05 September 2010

I'll see you in a little bit!

Time, here in Irapuato, is not something that we worry much about. I used to, but I don't anymore. There always seems to be plenty of time to get things done and if they don't get done "on time"...so what? Things almost always seem to get done eventually. I have learned the hard way that enjoying life is much more important than "saving time". Save time for what, so you can do more work? Forget about it! The often touted "Puritan Work Ethic" found north of the border is really nothing more than the "Rat Race" under another name. As the late Jimmy Reid, the well known Scottish labor leader and journalist once said, "A rat race is for rats. We are not rats. We are Human Beings. Reject the insidious pressures in society that would blunt your critical faculties to all that is happening around you...". Old habits die hard, however, and I still sometimes feel that the hands of the clock are messing with my conscience as if they were mussing up my hair.

There is a word in Mexican Spanish that you will probably hear a lot. The word is "ahorita" and it is the diminutive form of "ahora" (ah-OR-ah) which means "now" in English You could say that "ahorita" is the diminutive form of "now" or in other words "ahorita" means "in a little bit". Ahorita is pronounced more or less as ow-REE-tah. The phrase "Ahorita vengo" translates as "I'll be right back" but in Mexico it doesn't mean "I'll be right back for sure". Many times it is just used as a place holder and the actual time that elapses between going and coming back can vary quite a bit. In fact, in some cases it means that the person probably won't return. For example, if you are sitting next to someone at a party or a wedding and the conversation gets dull they may say, "Con permiso, ahorita vengo". They are asking your pardon to absent themselves for a moment as if they need to go to the restroom or they saw a friend that they want to say hello to. In reality, they just want to leave you and don't want to say something awkward. Both parties understand what is happening and it is no big deal. It is just being polite. If someone really means that they will be right back for sure they will often say, "Ahoritita vengo". That means that they positively will return in a little bit. Ahoritita is pronounced like ow-ree-TEE-tah.

My wife Gina is always saying to me "Ahorita vengo" or "Ahorita nos vemos" (We'll see each other in a little bit). That could mean anything from ten minutes to two or three hours unless she bumps into one of her friends or relatives and then it might take an hour longer. This doesn't bother me anymore because now I do it too. If I want to pin her down to a specific time the best that I can do is to get her to say "Cinco pasaditas" or "Pasaditas de las cinco". The word "pasaditas" (pah-sah-DEE-tah) is a diminutive form of "pasadas" as in "Son las cinco pasadas" meaning "It is after five o'clock". However, just like "ahorita" stretches out "ahora", pasaditas stretches out pasadas. That means that "cinco pasaditas" could actually mean anytime between five and six.

I write about words like "ahorita" and "pasaditas" for my friends who are climbing the "Learning Mexican Spanish" mountain with me. Pasaditas is a word that you probably won't find in the dictionary and if you plug it into Google you will get thousands of returns for a popular restaurant in Chicago called "Las Pasaditas". There are so many undocumented words and phrases that are used as idiomatic expressions in every day speech that it is difficult if not impossible to remember them when you want to speak but on the other hand it is very comforting to be able to recognize them when they are spoken by others so that you can understand exactly what is being said. My suggestion is to pick a handful of idiomatic expressions that you like and practice them with your Spanish speaking friends so that you get them right and then pick another bunch and start over. Like old Zig Ziglar, the famous motivational speaker always says, "I'll see you at the top!"...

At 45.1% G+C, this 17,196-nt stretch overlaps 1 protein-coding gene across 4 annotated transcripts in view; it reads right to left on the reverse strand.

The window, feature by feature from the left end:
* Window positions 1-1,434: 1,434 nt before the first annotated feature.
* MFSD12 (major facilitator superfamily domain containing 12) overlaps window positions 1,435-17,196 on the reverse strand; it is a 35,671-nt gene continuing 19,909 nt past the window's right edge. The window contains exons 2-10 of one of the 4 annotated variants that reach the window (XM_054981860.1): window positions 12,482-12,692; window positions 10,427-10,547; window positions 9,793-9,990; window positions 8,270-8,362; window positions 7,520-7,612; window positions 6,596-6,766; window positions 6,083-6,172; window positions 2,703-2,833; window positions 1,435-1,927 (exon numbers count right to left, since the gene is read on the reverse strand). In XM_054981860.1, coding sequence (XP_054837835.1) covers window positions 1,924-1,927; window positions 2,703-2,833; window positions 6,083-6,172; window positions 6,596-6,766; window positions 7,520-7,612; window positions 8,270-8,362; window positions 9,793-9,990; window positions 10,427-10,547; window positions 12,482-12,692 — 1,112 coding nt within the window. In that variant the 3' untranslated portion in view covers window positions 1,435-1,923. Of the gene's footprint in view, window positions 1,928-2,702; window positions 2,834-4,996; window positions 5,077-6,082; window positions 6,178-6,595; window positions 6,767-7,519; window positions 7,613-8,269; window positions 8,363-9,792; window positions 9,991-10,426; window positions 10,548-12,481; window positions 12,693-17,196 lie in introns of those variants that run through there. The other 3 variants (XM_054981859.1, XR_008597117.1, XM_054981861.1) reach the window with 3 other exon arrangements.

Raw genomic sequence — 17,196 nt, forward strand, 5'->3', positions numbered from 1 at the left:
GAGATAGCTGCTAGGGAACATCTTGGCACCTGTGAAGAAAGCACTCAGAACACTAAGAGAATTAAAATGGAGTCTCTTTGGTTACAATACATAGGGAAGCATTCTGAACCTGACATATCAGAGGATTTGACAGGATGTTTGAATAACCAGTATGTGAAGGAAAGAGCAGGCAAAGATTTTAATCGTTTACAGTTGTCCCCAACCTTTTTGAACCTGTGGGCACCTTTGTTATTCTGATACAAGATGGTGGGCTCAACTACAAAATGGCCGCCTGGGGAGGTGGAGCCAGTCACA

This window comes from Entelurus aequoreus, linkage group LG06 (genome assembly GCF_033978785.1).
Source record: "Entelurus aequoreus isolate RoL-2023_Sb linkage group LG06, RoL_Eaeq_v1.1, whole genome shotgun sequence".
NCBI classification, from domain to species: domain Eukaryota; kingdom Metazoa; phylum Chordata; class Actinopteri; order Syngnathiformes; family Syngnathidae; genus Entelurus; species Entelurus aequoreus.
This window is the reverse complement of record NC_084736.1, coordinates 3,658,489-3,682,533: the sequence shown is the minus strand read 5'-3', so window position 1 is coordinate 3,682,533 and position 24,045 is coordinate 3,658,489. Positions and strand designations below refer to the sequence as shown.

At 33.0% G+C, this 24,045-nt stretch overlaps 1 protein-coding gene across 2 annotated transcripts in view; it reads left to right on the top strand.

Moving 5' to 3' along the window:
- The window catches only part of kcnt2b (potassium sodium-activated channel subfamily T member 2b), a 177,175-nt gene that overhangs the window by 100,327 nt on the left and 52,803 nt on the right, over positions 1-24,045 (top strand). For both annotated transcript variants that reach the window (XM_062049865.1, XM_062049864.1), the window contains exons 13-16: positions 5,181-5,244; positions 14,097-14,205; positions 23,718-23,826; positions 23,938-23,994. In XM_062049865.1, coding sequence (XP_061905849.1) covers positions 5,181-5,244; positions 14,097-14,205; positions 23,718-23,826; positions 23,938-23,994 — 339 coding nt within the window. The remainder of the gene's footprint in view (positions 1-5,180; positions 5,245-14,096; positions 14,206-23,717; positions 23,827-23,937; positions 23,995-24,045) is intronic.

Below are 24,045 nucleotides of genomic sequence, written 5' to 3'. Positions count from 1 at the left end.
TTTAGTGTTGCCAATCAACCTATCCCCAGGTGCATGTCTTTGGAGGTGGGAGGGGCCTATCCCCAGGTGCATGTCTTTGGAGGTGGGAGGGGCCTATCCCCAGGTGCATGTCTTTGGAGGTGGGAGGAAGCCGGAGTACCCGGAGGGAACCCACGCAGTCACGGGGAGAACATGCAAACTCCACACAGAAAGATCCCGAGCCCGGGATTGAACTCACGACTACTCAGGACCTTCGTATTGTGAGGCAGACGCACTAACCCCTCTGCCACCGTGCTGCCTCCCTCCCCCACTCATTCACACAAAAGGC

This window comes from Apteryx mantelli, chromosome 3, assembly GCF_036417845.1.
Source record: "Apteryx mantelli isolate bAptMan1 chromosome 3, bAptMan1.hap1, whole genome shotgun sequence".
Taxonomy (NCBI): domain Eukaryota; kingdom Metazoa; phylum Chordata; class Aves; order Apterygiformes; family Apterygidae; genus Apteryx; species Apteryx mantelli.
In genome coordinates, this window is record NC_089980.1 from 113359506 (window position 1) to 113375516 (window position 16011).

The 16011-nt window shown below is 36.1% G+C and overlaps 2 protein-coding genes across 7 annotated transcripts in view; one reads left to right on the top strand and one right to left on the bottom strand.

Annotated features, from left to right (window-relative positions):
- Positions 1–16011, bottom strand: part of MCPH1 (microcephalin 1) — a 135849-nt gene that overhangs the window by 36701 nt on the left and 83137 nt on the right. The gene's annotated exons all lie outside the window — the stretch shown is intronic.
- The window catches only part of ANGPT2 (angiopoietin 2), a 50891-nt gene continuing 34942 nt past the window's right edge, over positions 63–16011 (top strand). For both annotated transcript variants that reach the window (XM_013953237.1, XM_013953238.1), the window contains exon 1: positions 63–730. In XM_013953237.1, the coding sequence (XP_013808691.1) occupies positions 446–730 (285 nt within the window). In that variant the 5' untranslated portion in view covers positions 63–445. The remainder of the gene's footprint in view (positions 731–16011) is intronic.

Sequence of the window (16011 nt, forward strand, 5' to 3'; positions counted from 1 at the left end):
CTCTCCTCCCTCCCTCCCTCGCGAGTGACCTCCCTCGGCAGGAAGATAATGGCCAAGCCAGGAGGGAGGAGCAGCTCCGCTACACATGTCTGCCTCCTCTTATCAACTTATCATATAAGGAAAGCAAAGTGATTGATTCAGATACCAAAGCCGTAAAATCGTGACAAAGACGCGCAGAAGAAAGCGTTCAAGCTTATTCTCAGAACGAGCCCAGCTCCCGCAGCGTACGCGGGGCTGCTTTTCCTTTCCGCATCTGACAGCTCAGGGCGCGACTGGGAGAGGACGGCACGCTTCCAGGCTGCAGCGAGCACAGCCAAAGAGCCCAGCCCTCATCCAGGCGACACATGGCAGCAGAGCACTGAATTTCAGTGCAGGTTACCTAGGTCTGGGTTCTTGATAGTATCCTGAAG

¡ Ahorita !


GlorV1 said...

Bob, ahorita vengo! Ya me voy para la cocina ha cocinar. Yo regrese!
Ahorita vengo, despues.:))

Leslie Harris (de Limon) said...

Bob, eres todo un maestro!

The "ahorita" that I always remeber is my grandmother's "No dejes para mañana, lo que puedes hacer ahorita!"

Rosas Clan in Tulum said...

This was a distinction that I did not know. I am glad I do because my kids could use this one against me and be at their friends houses much longer then I give permission for. jaja. Great post- as always.

Malu said...

Hi! Found this blog while randomly surfing the web...well not too randomly since my husband and i just moved to Irapuato 2 months ago....and yes we did learn about "ahorita" the hard way, that is spending whole day waiting for people who never came back...or better said they eventually did but several weeks after!!!!

Bob Mrotek said...

¿Qué pasó? ¿Donde estás?

Leslie and Mindy. You gals are great!

Maria Luisa & Ruairidh,
Welcome to Irapuato!

C and G Taylor said...

Bob, Your Spanish lessons are great, and I always hope to have more time to spend with them after the first reading - so I guess I've got too much of the busy-ness you describe! I will not give up - ahorita vengo!!

Anonymous said...

Great article as usual Bob. Here in Sonora, they often use rato or ratito. Voy al centro por un ratito. I am going downtown for a little while. Just like ahorita, un ratito can be quite a while!

Unknown said...

A disfrutar Irapuato y a disfrutar de la vida Bob.

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I was born and raised in Chicago, Illinois, U.S.A. I have been living in Mexico since January 6th, 1999. I am continually studying to improve my knowledge of the Spanish language and Mexican history and culture. I am also a student of Mandarin Chinese.